In his youth, Cap male is attracted to older girls who may take note of his mature, adult nature. He is comfortable and confident in his ability to achieve lifelong ambitions. He is drawn towards shy women, if not outright wallflower types while avoiding domineering ones at all costs. He feels they'll protect, devote and serve him. But there's a flip side to this. He's either after total innocence and inexperience or women who make no bones about having been around the block a few times and then discarded.

He's rather blase' regarding trends or the latest fads and this may have caused him grief early in life. He doesn't care much what others think, which leaves him open to ridicule by others for being somewhat "behind the times" or seen as a bit eccentric. As a result, he may have been made fun of and those judgments are acutely felt by the Cap man.

Regardless, our Cap male goes where the love is. Women who can relate to his non-conformist, if not somewhat misfit appeal. A "you and me against the world" type of combo. Unlike his zodiac predecessor, the Sag male, who is fixated on external beauty - our Cap male looks at what's inside for beauty. However, he will not compete for it.

Some of the Cap male turnon's are as follows: older women, sumissive types, dark skin and features, Asians, Latina's, small boob and big bottoms. In new relationships, the goat is seen as a real catch to the mate's friends and family. He's a front man and will wine and dine his potential new partner. But alas. . .the male Cap's melancholy side eventually displays itself and this usually leaves the new partner wondering what happened. Because, you see, our male Cap doesn't necessarily believe in love. He's more like convenience first, love second. He's set in his ways and not one to compromise.

The male Cap is somewhat fearsome of love and relationships. He realizes that they will require something from him and fears failure. What the Cap man must realize is that he must accept that he loves bright, vivacious women that have expectations (of them and of HIM), and that he can live up to these expectations rather than choose a safe, easy or convenient "arrangement."

At times, our Cap male prefers to feel sorry for himself and live in emotional anquish rather than make any compromises to get the kind of woman that his heart really races for. As a result of this, many a male Cap will lean towards a wall flower type woman instead and then suffer disappointment as a result. As well, he's a bit chauvenistic. He believes woman are here to serve men. If he locates a woman that has suffered emotionally and has some insecurities and shortcomings (as he does), then she'll be more apt to accept his. He feels the woman he truly desires - a go getter that expects things - won't accept this of him.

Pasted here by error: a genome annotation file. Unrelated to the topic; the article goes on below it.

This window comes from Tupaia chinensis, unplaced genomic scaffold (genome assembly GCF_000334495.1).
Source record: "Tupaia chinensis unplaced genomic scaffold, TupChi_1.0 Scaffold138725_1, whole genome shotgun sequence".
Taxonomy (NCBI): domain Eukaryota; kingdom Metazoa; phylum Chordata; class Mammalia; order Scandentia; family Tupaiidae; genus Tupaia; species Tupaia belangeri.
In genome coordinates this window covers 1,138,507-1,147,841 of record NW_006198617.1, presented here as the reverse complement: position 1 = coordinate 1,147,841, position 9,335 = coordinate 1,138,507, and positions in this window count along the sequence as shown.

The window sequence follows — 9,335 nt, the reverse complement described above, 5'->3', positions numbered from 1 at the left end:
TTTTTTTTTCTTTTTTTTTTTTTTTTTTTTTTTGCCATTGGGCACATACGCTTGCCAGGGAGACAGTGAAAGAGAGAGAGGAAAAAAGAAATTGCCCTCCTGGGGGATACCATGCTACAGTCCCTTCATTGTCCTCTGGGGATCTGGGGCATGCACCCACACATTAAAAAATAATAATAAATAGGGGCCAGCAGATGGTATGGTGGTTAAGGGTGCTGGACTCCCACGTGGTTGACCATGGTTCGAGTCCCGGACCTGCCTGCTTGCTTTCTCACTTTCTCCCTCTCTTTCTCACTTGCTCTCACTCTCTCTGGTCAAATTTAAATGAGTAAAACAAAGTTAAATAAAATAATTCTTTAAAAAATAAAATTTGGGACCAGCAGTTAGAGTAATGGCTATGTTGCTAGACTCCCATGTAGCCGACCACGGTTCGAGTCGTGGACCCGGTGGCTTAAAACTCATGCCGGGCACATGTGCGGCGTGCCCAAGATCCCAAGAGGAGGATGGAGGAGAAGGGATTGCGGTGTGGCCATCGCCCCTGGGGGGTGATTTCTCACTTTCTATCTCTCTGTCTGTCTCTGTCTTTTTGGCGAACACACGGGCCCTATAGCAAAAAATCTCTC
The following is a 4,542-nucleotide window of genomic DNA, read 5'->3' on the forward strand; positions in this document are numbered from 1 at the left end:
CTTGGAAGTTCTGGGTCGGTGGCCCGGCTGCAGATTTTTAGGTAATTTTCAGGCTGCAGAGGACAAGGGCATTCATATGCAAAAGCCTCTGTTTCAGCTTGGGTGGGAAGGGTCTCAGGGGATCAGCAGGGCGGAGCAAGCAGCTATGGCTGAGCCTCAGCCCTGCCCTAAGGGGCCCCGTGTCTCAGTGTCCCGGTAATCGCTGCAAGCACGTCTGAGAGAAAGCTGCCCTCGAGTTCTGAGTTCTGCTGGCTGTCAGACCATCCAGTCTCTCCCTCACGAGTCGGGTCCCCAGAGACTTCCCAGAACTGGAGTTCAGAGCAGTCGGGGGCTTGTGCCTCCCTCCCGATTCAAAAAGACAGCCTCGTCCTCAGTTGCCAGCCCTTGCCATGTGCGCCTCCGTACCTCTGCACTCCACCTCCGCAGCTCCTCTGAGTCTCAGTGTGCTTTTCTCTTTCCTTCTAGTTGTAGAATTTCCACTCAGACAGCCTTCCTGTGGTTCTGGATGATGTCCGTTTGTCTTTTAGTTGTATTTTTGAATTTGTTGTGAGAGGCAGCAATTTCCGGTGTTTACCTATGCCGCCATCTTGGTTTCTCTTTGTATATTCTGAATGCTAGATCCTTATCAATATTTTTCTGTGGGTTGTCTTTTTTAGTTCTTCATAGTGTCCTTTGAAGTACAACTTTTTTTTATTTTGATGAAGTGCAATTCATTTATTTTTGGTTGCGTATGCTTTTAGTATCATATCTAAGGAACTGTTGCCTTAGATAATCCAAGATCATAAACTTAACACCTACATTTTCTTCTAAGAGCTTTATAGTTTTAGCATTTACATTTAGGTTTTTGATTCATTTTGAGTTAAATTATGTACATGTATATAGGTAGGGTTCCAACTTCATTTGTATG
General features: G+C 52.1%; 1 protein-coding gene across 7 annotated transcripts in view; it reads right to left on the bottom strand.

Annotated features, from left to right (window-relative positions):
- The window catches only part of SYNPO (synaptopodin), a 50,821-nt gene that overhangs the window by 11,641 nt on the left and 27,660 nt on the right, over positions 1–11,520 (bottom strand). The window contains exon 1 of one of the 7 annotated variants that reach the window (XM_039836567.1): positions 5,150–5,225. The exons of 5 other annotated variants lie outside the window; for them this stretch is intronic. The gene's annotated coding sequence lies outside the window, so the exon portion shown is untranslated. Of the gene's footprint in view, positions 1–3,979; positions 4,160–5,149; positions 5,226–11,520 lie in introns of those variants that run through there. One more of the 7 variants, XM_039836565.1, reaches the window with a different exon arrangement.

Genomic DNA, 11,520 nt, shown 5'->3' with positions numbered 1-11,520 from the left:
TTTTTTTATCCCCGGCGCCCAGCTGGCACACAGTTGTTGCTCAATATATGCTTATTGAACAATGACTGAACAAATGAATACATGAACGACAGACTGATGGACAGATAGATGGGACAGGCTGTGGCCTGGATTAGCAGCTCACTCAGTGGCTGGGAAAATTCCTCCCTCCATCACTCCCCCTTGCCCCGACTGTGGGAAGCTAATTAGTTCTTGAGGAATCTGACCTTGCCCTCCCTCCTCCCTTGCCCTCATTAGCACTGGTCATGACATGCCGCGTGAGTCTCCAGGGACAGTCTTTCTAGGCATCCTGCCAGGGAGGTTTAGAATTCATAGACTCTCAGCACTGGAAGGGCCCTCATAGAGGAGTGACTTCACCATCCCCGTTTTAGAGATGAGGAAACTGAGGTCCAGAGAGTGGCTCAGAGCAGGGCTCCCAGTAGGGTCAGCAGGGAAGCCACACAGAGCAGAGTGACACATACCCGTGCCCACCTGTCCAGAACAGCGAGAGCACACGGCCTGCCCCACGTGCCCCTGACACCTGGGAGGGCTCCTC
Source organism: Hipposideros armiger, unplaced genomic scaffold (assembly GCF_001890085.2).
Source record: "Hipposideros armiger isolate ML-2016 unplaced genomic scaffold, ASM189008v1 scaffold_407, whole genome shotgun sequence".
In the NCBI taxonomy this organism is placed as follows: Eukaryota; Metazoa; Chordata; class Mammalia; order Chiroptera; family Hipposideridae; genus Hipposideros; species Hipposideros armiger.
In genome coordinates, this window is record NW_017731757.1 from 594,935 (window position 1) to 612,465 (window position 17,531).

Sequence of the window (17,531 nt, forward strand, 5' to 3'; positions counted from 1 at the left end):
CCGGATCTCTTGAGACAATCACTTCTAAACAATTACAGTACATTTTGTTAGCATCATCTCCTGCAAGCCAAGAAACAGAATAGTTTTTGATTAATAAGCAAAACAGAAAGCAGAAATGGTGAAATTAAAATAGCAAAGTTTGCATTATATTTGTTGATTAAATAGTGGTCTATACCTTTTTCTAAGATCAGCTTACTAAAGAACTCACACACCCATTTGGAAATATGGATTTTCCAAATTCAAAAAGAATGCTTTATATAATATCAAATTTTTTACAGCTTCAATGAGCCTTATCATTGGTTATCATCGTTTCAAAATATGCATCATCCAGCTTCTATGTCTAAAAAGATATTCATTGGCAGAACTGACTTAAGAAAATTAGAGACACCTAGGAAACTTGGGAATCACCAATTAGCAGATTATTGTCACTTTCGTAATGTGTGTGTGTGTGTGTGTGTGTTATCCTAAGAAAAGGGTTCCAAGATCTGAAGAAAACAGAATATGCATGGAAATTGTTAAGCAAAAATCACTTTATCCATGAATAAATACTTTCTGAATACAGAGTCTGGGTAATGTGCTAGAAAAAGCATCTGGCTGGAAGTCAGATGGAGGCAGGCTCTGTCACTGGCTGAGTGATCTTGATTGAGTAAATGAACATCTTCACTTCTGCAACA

Cap male's may be a melancohly bunch on the surface, but underneath lies a smoldering man. A man wiser than his age - an "old soul" so-to-speak. He needs to accept his shortcomings, as we all have them and must do the same, and reach for that which he desires if he is to ever free himself from the restrictive chains he has bound himself in.

Cap male's must learn not to settle in love and relationships. They need a mate that can accept their shortcomings and tap into those deeply rooted primal, sexual longings that he masks throughout life. Our Cap male's are a tender, wise and kind bunch. They are also their own worst enemy.

Ladies, love a Cap male with tenderness and an endless supply of interest and willingness. In return, you will be granted a true gentlemen with emotions that run deep and a dormant sexuality that will be released.

Analysis by Sextrology.

Biased and ethnocentric, but I always enjoy reading astrology profiles to see how well they can describe generalizations.

05 September 2008

You are your music

Music tastes link to personality